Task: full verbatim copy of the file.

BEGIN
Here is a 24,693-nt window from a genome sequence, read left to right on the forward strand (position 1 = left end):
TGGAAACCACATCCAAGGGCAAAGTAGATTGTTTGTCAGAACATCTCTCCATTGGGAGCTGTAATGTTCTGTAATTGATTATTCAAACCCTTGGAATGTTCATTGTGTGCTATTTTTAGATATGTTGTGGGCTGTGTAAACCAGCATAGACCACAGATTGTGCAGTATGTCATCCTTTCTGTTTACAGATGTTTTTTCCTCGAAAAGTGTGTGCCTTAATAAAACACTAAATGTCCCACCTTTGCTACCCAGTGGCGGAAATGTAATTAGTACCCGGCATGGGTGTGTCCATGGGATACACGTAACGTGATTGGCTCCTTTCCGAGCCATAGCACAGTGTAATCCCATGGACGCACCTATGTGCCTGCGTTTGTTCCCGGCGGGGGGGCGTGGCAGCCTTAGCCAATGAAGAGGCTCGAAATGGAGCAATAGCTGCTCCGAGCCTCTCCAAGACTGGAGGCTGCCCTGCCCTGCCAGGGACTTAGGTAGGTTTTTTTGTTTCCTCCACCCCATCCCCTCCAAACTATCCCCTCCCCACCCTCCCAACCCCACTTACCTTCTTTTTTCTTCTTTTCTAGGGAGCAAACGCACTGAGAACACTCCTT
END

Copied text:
Here is a 24,693-nt window from a genome sequence, read left to right on the forward strand (position 1 = left end):
TGGAAACCACATCCAAGGGCAAAGTAGATTGTTTGTCAGAACATCTCTCCATTGGGAGCTGTAATGTTCTGTAATTGATTATTCAAACCCTTGGAATGTTCATTGTGTGCTATTTTTAGATATGTTGTGGGCTGTGTAAACCAGCATAGACCACAGATTGTGCAGTATGTCATCCTTTCTGTTTACAGATGTTTTTTCCTCGAAAAGTGTGTGCCTTAATAAAACACTAAATGTCCCACCTTTGCTACCCAGTGGCGGAAATGTAATTAGTACCCGGCATGGGTGTGTCCATGGGATACACGTAACGTGATTGGCTCCTTTCCGAGCCATAGCACAGTGTAATCCCATGGACGCACCTATGTGCCTGCGTTTGTTCCCGGCGGGGGGGCGTGGCAGCCTTAGCCAATGAAGAGGCTCGAAATGGAGCAATAGCTGCTCCGAGCCTCTCCAAGACTGGAGGCTGCCCTGCCCTGCCAGGGACTTAGGTAGGTTTTTTTGTTTCCTCCACCCCATCCCCTCCAAACTATCCCCTCCCCACCCTCCCAACCCCACTTACCTTCTTTTTTCTTCTTTTCTAGGGAGCAAACGCACTGAGAACACTCCTT